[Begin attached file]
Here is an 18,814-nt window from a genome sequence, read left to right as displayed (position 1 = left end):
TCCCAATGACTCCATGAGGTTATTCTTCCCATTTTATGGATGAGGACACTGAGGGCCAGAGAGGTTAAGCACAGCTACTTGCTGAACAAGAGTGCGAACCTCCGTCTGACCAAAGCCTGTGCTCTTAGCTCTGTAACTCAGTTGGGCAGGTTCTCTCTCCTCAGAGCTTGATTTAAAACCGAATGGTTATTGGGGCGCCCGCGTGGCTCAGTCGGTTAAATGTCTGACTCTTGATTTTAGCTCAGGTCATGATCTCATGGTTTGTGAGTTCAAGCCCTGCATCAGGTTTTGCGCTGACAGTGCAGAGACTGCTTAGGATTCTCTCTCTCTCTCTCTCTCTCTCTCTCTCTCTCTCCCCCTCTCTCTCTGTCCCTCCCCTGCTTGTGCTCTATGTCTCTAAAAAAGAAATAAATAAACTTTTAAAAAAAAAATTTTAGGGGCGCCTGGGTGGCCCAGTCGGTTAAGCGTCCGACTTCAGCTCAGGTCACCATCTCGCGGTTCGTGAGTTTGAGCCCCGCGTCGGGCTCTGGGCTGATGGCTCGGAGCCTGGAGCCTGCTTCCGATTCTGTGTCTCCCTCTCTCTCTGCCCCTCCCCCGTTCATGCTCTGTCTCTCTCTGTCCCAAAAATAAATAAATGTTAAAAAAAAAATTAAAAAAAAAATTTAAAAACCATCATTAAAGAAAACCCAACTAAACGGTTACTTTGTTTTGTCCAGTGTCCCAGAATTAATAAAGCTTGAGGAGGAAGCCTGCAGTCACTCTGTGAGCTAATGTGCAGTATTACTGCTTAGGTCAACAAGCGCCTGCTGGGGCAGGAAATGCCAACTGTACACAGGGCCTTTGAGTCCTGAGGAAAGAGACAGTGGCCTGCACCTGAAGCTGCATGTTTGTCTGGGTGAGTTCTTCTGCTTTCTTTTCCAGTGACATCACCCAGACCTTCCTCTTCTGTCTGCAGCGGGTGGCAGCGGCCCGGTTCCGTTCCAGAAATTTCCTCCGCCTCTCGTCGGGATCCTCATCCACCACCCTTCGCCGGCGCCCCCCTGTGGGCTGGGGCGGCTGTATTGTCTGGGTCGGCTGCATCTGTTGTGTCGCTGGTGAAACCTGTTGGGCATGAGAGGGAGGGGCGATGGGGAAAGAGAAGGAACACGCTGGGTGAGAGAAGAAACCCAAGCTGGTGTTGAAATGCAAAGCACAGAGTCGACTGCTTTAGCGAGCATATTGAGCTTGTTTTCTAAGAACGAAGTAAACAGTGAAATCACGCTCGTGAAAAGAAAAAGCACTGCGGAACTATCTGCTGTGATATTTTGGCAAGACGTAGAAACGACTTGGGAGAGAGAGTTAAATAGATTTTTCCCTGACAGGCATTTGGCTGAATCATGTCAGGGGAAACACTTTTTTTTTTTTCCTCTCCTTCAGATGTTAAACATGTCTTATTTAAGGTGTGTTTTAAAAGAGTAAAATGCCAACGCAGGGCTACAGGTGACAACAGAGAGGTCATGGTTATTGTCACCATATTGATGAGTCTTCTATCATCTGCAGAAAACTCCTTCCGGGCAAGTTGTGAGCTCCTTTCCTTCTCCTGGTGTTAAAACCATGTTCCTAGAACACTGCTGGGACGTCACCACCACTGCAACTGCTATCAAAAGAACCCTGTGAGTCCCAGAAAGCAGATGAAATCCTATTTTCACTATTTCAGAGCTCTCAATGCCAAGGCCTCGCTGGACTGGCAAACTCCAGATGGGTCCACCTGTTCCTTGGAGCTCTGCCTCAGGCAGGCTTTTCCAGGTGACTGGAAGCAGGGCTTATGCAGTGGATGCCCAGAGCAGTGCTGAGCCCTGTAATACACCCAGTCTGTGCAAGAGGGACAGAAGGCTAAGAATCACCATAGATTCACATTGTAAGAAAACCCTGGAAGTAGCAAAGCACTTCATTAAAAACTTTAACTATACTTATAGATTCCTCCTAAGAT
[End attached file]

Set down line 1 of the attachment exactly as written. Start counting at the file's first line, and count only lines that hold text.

Here is an 18,814-nt window from a genome sequence, read left to right as displayed (position 1 = left end):